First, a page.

Switching topics for the next few posts I’ll address some employment law topics that may be of interest to you, regardless of whether or are an employee, or an employer. Small business owners especially can benefit from taking a look at some of these posts.
People have been working for other people, or for companies as long as there has been recorded history. So the concept of trading one’s time, expertise and effort for pay or some other reward is certainly not new.
What is new is the development of legal protections in the form of rules,
regulations and court decisions that affect the employer/employee relationship.
Historically workers had no protection. I mean NONE!
If you worked all day and didn’t get paid, there was not much you could do against an employer.
If you got hurt on the job, too bad.
If you had to work in hazardous conditions, so what?
If you weren’t getting paid enough, again, too bad – take it or leave it.
If you think I’m kidding, read Upton Sinclair’s book “TheJungle” based on living and working conditions in Chicago in the early part of the 20th century.
We all know that since then things have changed. We’re all smug over the fact that there are “all” these laws to protect workers. We have laws that spell out the minimum wage, how many hours a week people can work, under what conditions they can work, etc., etc.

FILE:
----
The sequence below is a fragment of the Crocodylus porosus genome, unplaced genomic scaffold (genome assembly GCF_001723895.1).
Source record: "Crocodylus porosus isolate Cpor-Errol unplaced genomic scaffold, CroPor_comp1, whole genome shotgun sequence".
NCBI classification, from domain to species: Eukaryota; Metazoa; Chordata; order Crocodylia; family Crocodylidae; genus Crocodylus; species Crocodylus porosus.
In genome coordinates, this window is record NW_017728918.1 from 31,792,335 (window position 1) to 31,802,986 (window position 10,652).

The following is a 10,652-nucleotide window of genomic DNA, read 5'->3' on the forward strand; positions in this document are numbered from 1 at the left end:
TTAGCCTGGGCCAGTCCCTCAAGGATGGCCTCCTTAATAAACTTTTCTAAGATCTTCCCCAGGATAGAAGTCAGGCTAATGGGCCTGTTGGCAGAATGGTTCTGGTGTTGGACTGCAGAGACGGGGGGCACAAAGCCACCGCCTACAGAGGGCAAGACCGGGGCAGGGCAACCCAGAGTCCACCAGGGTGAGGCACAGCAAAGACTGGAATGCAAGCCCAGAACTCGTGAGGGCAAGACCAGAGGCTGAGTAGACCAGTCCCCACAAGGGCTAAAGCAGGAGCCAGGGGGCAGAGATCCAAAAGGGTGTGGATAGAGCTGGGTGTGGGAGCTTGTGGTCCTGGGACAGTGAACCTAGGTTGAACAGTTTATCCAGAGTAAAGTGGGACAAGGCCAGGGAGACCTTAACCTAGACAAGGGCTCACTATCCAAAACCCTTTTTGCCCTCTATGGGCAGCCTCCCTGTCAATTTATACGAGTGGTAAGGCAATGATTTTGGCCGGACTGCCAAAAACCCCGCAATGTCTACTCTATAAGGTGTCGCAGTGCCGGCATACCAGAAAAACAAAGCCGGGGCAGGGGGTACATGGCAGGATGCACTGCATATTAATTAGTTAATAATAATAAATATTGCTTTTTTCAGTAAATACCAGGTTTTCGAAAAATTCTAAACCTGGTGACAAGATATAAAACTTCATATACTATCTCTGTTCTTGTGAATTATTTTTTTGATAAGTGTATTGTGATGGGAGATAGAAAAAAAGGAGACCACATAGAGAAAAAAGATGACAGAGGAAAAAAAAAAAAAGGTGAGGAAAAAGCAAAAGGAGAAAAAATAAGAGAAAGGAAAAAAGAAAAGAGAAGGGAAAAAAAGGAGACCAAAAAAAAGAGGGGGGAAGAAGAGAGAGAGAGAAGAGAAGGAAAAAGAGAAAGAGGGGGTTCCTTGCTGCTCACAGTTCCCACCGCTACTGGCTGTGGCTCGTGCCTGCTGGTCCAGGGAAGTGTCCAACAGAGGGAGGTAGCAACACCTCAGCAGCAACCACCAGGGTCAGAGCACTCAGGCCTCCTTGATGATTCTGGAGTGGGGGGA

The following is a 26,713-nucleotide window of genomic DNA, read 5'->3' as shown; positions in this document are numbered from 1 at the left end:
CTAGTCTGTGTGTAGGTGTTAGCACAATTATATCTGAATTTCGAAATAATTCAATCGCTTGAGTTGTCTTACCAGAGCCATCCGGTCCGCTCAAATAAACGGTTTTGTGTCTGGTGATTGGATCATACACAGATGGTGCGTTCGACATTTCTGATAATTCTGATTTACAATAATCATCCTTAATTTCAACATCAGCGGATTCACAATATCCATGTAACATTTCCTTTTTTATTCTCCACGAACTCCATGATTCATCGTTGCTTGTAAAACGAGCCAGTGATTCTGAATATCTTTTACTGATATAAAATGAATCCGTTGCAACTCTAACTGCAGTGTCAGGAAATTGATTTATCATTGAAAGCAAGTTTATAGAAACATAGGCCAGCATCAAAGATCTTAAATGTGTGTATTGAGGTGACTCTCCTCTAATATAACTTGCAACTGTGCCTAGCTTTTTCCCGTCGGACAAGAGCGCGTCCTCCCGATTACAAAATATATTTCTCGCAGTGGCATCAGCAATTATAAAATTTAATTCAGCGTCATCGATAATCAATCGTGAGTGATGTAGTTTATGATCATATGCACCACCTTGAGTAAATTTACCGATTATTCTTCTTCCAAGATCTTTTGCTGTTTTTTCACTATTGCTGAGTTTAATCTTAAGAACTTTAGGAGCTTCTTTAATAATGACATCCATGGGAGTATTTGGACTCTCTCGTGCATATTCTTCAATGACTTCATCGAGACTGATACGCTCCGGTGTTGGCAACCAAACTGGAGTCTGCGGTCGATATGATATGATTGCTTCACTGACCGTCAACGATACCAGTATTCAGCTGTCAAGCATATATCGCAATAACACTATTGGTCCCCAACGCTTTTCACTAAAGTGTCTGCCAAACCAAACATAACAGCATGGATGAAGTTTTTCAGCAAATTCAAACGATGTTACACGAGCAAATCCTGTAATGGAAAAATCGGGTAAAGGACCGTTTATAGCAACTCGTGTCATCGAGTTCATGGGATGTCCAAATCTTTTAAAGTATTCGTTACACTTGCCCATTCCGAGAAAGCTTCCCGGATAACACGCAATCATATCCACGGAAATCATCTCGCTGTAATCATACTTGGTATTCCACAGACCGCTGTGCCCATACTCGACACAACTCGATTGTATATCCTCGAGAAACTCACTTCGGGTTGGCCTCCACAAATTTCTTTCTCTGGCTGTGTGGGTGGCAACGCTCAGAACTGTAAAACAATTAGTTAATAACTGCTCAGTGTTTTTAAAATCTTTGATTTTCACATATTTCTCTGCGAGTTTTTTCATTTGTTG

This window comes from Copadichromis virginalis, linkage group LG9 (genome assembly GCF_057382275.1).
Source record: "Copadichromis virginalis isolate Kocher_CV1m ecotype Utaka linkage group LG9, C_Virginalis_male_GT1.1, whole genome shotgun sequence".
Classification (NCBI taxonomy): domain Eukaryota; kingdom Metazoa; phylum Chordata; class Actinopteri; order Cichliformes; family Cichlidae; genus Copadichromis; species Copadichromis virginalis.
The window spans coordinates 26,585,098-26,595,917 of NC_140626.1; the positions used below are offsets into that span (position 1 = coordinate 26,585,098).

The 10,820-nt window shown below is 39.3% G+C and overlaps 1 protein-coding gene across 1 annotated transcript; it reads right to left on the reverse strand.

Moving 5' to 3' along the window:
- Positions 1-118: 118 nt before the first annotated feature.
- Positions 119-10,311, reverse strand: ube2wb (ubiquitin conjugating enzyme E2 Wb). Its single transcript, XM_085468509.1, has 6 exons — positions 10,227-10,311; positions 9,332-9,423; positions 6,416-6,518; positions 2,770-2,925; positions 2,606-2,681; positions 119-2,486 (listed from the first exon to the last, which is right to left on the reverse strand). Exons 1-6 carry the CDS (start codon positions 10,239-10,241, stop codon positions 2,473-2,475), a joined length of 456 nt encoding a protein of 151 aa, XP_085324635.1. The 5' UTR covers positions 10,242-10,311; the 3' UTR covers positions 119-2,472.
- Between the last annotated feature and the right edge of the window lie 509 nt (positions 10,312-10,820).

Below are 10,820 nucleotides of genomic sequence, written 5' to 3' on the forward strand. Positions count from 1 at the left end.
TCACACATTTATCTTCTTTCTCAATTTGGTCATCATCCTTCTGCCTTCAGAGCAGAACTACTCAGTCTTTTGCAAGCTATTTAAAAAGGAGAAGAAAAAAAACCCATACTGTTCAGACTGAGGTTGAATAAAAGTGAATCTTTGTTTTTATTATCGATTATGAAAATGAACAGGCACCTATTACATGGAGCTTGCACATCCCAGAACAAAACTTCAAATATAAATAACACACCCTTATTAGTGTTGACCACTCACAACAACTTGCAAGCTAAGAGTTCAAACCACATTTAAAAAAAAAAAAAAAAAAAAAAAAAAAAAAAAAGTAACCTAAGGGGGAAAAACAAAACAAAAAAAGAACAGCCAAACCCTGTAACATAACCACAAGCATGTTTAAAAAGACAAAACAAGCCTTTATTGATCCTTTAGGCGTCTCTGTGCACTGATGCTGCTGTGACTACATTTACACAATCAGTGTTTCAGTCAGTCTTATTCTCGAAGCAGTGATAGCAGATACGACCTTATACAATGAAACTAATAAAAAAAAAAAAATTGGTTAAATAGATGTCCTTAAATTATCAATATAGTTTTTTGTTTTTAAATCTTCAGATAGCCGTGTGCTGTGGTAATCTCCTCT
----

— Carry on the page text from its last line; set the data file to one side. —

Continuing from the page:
But as with anything, issues arise. Following the law and dealing fairly with employees is expensive.
This should be obvious to anyone. If you have an employee making $10 an hour, and that is all you have to pay them, that is a lot cheaper than paying the $10, along with, unemployment insurance, health insurance, workers compensation, overtime, FICA and so forth.
While most employers are reputable, honest and try to deal with employees with integrity, the cost differential is great enough that there is a segment of employers that have, and will continue to find ways to circumvent the laws protecting employees. These people don’t care about their employees. They want to spend as little as possible. The ways that they can conjure up to avoid labor laws is limited only by human imagination.
In the next few posts we’ll talk about the protections that workers have – an conversely, what you, if you are an employer must do – under applicable laws. We’ll also discuss the tricks and gimmicks that unscrupulous employers (or in fairness, employers that may not know any better) will attempt to avoid those protections. We’ll also talk a little about what you can do if you think you’re not receiving the pay, benefits, or treatment that you’re entitled to.
Remember that if you think that you are not being treated fairly in your employment, Be Your Own Lawyer will always review your situation and advise you accordingly at no cost.